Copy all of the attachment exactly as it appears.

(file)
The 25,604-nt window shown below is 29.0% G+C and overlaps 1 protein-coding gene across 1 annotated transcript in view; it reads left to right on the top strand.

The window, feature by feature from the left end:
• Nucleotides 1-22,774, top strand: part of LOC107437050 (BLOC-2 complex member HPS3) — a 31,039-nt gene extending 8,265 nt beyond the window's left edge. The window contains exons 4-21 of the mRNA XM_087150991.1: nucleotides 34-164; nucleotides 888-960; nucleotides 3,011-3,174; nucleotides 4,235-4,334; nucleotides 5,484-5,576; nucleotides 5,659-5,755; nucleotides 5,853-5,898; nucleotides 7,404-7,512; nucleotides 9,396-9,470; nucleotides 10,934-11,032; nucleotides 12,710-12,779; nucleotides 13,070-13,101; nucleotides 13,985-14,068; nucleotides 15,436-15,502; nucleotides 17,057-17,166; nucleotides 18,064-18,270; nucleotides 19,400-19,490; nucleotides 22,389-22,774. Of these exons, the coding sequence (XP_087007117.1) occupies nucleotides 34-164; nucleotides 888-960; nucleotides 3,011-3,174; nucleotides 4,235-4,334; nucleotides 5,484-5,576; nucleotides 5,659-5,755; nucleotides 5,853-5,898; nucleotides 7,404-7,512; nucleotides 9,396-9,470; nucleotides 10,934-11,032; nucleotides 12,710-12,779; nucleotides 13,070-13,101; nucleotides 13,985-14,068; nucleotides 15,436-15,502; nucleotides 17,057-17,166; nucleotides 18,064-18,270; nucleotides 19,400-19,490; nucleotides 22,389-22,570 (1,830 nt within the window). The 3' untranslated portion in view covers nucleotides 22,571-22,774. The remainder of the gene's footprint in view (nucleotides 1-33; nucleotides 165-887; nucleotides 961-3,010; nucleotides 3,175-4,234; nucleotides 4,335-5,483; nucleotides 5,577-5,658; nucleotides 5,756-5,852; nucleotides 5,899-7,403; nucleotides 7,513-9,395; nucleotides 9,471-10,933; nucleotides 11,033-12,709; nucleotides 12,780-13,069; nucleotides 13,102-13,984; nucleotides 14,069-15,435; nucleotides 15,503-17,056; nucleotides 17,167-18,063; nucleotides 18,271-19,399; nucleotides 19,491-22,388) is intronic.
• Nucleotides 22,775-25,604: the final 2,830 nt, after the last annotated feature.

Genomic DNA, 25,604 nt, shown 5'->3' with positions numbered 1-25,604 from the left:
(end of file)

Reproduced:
The 25,604-nt window shown below is 29.0% G+C and overlaps 1 protein-coding gene across 1 annotated transcript in view; it reads left to right on the top strand.

The window, feature by feature from the left end:
• Nucleotides 1-22,774, top strand: part of LOC107437050 (BLOC-2 complex member HPS3) — a 31,039-nt gene extending 8,265 nt beyond the window's left edge. The window contains exons 4-21 of the mRNA XM_087150991.1: nucleotides 34-164; nucleotides 888-960; nucleotides 3,011-3,174; nucleotides 4,235-4,334; nucleotides 5,484-5,576; nucleotides 5,659-5,755; nucleotides 5,853-5,898; nucleotides 7,404-7,512; nucleotides 9,396-9,470; nucleotides 10,934-11,032; nucleotides 12,710-12,779; nucleotides 13,070-13,101; nucleotides 13,985-14,068; nucleotides 15,436-15,502; nucleotides 17,057-17,166; nucleotides 18,064-18,270; nucleotides 19,400-19,490; nucleotides 22,389-22,774. Of these exons, the coding sequence (XP_087007117.1) occupies nucleotides 34-164; nucleotides 888-960; nucleotides 3,011-3,174; nucleotides 4,235-4,334; nucleotides 5,484-5,576; nucleotides 5,659-5,755; nucleotides 5,853-5,898; nucleotides 7,404-7,512; nucleotides 9,396-9,470; nucleotides 10,934-11,032; nucleotides 12,710-12,779; nucleotides 13,070-13,101; nucleotides 13,985-14,068; nucleotides 15,436-15,502; nucleotides 17,057-17,166; nucleotides 18,064-18,270; nucleotides 19,400-19,490; nucleotides 22,389-22,570 (1,830 nt within the window). The 3' untranslated portion in view covers nucleotides 22,571-22,774. The remainder of the gene's footprint in view (nucleotides 1-33; nucleotides 165-887; nucleotides 961-3,010; nucleotides 3,175-4,234; nucleotides 4,335-5,483; nucleotides 5,577-5,658; nucleotides 5,756-5,852; nucleotides 5,899-7,403; nucleotides 7,513-9,395; nucleotides 9,471-10,933; nucleotides 11,033-12,709; nucleotides 12,780-13,069; nucleotides 13,102-13,984; nucleotides 14,069-15,435; nucleotides 15,503-17,056; nucleotides 17,167-18,063; nucleotides 18,271-19,399; nucleotides 19,491-22,388) is intronic.
• Nucleotides 22,775-25,604: the final 2,830 nt, after the last annotated feature.

Genomic DNA, 25,604 nt, shown 5'->3' with positions numbered 1-25,604 from the left: